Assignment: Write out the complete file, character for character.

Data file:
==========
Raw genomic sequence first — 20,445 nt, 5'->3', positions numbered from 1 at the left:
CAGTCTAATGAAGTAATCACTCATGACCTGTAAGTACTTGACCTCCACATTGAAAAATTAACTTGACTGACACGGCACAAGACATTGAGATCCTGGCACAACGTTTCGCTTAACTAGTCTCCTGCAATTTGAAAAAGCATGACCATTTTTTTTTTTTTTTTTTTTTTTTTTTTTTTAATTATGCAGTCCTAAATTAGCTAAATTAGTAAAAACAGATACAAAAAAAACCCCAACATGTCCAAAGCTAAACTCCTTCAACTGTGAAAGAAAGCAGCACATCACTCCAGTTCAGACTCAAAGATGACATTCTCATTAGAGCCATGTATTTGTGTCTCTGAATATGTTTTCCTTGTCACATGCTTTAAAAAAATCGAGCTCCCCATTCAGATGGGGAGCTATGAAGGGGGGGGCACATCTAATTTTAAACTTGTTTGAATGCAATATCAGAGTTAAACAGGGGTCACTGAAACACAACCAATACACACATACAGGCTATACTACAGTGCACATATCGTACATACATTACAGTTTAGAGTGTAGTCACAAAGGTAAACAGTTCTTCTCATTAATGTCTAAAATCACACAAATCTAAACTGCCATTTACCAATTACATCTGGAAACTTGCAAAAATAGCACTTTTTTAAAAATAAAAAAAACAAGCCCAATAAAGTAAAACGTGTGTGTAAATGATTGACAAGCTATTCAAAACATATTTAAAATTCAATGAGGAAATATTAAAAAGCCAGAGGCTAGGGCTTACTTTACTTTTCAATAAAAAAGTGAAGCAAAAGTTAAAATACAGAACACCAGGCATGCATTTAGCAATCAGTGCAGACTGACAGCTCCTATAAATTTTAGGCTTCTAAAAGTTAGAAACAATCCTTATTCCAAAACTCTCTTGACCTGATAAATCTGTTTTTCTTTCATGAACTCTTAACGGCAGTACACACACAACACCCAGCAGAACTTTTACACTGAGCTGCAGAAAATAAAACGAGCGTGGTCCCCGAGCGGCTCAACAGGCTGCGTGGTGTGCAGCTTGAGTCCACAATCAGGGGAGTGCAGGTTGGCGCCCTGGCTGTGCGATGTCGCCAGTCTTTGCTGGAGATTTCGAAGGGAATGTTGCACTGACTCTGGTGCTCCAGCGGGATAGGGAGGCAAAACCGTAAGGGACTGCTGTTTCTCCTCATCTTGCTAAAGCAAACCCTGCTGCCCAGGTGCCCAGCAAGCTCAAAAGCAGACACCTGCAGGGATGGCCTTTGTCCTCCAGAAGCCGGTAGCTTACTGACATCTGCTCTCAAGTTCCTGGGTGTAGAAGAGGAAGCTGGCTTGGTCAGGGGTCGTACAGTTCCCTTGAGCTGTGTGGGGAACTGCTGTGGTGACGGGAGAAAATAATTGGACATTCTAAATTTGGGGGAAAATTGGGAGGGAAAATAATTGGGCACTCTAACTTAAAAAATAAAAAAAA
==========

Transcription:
Raw genomic sequence first — 20,445 nt, 5'->3', positions numbered from 1 at the left:
CAGTCTAATGAAGTAATCACTCATGACCTGTAAGTACTTGACCTCCACATTGAAAAATTAACTTGACTGACACGGCACAAGACATTGAGATCCTGGCACAACGTTTCGCTTAACTAGTCTCCTGCAATTTGAAAAAGCATGACCATTTTTTTTTTTTTTTTTTTTTTTTTTTTTTTAATTATGCAGTCCTAAATTAGCTAAATTAGTAAAAACAGATACAAAAAAAACCCCAACATGTCCAAAGCTAAACTCCTTCAACTGTGAAAGAAAGCAGCACATCACTCCAGTTCAGACTCAAAGATGACATTCTCATTAGAGCCATGTATTTGTGTCTCTGAATATGTTTTCCTTGTCACATGCTTTAAAAAAATCGAGCTCCCCATTCAGATGGGGAGCTATGAAGGGGGGGGCACATCTAATTTTAAACTTGTTTGAATGCAATATCAGAGTTAAACAGGGGTCACTGAAACACAACCAATACACACATACAGGCTATACTACAGTGCACATATCGTACATACATTACAGTTTAGAGTGTAGTCACAAAGGTAAACAGTTCTTCTCATTAATGTCTAAAATCACACAAATCTAAACTGCCATTTACCAATTACATCTGGAAACTTGCAAAAATAGCACTTTTTTAAAAATAAAAAAAACAAGCCCAATAAAGTAAAACGTGTGTGTAAATGATTGACAAGCTATTCAAAACATATTTAAAATTCAATGAGGAAATATTAAAAAGCCAGAGGCTAGGGCTTACTTTACTTTTCAATAAAAAAGTGAAGCAAAAGTTAAAATACAGAACACCAGGCATGCATTTAGCAATCAGTGCAGACTGACAGCTCCTATAAATTTTAGGCTTCTAAAAGTTAGAAACAATCCTTATTCCAAAACTCTCTTGACCTGATAAATCTGTTTTTCTTTCATGAACTCTTAACGGCAGTACACACACAACACCCAGCAGAACTTTTACACTGAGCTGCAGAAAATAAAACGAGCGTGGTCCCCGAGCGGCTCAACAGGCTGCGTGGTGTGCAGCTTGAGTCCACAATCAGGGGAGTGCAGGTTGGCGCCCTGGCTGTGCGATGTCGCCAGTCTTTGCTGGAGATTTCGAAGGGAATGTTGCACTGACTCTGGTGCTCCAGCGGGATAGGGAGGCAAAACCGTAAGGGACTGCTGTTTCTCCTCATCTTGCTAAAGCAAACCCTGCTGCCCAGGTGCCCAGCAAGCTCAAAAGCAGACACCTGCAGGGATGGCCTTTGTCCTCCAGAAGCCGGTAGCTTACTGACATCTGCTCTCAAGTTCCTGGGTGTAGAAGAGGAAGCTGGCTTGGTCAGGGGTCGTACAGTTCCCTTGAGCTGTGTGGGGAACTGCTGTGGTGACGGGAGAAAATAATTGGACATTCTAAATTTGGGGGAAAATTGGGAGGGAAAATAATTGGGCACTCTAACTTAAAAAATAAAAAAAA